El June 11, 1955, while the 24 Hours of Le Mans, there was one of the largest disasters in motorsport history in which French pilot Pierre Levegh and 82 spectators died. This is how he lived it Juan Manuel Fangio, who was coming after the cars involved.
“I saw it all. The cars that crashed were about to pass. He was coming after Mike Hawthorn, Lance Macklin, Karl Kling and Pierre Levegh. We would travel at about 250 km / h. Three hours had passed into the race and the driver had to be changed. Hawthorn slowed down and headed his Jaguar toward the pits. That maneuver was the one that was discussed later because he started it 300 meters before entering the pits "Chueco recalled at the time, who was running to Mercedes.
“Correctly, Macklin opened up to overtake Hawthorn and an instant later Kling headed for the pits as well. Levegh, very fast, tried to pass, but found no space. His Mercedes climbed over Macklin's Austin Haeley and soared into the crowd. I clung to the wheel and waited for a blow, which did not come. My Mercedes brushed against Macklin's car, which crossed the asphalt of the track with its sheet metal… I left hell behind me ”, related Fangio, who shared an official Mercedes-Benz 300 SLR with the English Stirling Moss.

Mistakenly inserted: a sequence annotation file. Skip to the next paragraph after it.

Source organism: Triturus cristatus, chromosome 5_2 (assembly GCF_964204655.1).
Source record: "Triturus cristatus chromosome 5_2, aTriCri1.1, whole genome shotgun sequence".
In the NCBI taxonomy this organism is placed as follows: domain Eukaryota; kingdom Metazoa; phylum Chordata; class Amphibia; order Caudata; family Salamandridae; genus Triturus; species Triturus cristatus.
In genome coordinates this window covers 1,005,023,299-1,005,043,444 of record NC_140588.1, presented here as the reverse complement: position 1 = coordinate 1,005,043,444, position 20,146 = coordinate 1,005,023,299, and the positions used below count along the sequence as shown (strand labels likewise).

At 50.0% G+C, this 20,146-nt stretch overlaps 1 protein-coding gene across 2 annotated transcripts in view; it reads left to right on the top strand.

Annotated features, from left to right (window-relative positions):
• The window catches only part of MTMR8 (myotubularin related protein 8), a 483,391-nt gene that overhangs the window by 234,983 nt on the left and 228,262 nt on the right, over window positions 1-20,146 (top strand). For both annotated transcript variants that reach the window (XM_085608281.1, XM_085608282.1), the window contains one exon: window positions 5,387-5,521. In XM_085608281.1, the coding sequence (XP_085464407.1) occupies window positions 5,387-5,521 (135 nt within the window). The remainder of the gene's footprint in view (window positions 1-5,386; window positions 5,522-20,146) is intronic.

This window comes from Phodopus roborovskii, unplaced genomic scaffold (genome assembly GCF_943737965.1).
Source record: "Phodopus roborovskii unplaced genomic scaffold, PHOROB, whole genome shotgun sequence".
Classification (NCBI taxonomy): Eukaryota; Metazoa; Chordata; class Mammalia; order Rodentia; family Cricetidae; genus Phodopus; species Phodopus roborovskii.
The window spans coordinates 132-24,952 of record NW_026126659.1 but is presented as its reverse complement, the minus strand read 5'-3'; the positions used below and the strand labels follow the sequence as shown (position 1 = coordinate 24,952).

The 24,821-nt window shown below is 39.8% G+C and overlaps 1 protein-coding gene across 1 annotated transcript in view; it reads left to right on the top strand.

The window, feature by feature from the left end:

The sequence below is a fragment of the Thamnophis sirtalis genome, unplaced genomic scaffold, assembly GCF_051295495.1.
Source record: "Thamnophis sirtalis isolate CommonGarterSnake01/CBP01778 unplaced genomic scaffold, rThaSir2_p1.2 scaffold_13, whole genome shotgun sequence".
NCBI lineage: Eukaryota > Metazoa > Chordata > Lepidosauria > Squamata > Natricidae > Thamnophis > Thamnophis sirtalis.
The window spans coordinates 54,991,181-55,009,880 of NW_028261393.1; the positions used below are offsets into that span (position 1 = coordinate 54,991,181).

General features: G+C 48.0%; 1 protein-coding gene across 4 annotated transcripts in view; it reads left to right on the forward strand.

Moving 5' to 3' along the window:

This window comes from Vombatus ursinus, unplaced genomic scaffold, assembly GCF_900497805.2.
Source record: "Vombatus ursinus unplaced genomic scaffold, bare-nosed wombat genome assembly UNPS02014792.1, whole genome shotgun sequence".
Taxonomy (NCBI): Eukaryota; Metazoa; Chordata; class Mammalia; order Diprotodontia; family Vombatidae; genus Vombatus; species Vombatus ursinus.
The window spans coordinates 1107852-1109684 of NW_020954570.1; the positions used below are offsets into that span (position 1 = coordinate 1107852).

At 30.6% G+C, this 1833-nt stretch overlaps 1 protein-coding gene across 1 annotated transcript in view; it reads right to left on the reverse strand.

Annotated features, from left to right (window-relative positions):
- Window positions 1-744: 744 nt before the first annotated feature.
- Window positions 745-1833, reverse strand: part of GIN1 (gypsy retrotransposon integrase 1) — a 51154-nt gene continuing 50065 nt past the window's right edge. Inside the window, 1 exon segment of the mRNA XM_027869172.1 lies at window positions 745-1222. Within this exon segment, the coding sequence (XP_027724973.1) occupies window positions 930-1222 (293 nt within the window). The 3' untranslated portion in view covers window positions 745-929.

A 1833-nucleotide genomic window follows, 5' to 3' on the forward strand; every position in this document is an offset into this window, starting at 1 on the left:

Despite the accident and its tremendous consequences, the competition continued because the organizers considered that in this way the accesses were not going to collapse to remove the injured from the circuit. While Mercedes withdrew its team from the test and did not compete again until 1989. Two days after the incident, France banned racing for a few months, a measure that was repeated in Germany, Spain and Switzerland, which even still maintains that ban.
The victory? It was left for Hawthorn and his compatriot Ivor Bueb with a Jaguar D-Type, but they had no reason to celebrate ...